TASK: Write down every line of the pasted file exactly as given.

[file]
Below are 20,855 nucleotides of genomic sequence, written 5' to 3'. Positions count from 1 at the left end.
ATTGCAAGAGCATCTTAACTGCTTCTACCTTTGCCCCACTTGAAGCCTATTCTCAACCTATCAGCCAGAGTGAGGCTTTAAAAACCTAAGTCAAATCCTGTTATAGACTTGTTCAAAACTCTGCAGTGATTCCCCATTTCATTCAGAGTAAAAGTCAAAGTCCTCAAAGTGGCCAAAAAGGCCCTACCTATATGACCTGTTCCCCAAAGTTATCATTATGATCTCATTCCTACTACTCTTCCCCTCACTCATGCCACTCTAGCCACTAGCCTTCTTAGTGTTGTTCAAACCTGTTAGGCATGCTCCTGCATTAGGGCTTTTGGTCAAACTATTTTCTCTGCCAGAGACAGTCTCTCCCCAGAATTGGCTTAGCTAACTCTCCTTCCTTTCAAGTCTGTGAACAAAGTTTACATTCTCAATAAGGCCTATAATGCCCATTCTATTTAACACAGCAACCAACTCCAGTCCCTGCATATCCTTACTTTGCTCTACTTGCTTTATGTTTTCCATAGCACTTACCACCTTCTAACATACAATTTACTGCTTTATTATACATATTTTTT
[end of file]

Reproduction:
Below are 20,855 nucleotides of genomic sequence, written 5' to 3'. Positions count from 1 at the left end.
ATTGCAAGAGCATCTTAACTGCTTCTACCTTTGCCCCACTTGAAGCCTATTCTCAACCTATCAGCCAGAGTGAGGCTTTAAAAACCTAAGTCAAATCCTGTTATAGACTTGTTCAAAACTCTGCAGTGATTCCCCATTTCATTCAGAGTAAAAGTCAAAGTCCTCAAAGTGGCCAAAAAGGCCCTACCTATATGACCTGTTCCCCAAAGTTATCATTATGATCTCATTCCTACTACTCTTCCCCTCACTCATGCCACTCTAGCCACTAGCCTTCTTAGTGTTGTTCAAACCTGTTAGGCATGCTCCTGCATTAGGGCTTTTGGTCAAACTATTTTCTCTGCCAGAGACAGTCTCTCCCCAGAATTGGCTTAGCTAACTCTCCTTCCTTTCAAGTCTGTGAACAAAGTTTACATTCTCAATAAGGCCTATAATGCCCATTCTATTTAACACAGCAACCAACTCCAGTCCCTGCATATCCTTACTTTGCTCTACTTGCTTTATGTTTTCCATAGCACTTACCACCTTCTAACATACAATTTACTGCTTTATTATACATATTTTTT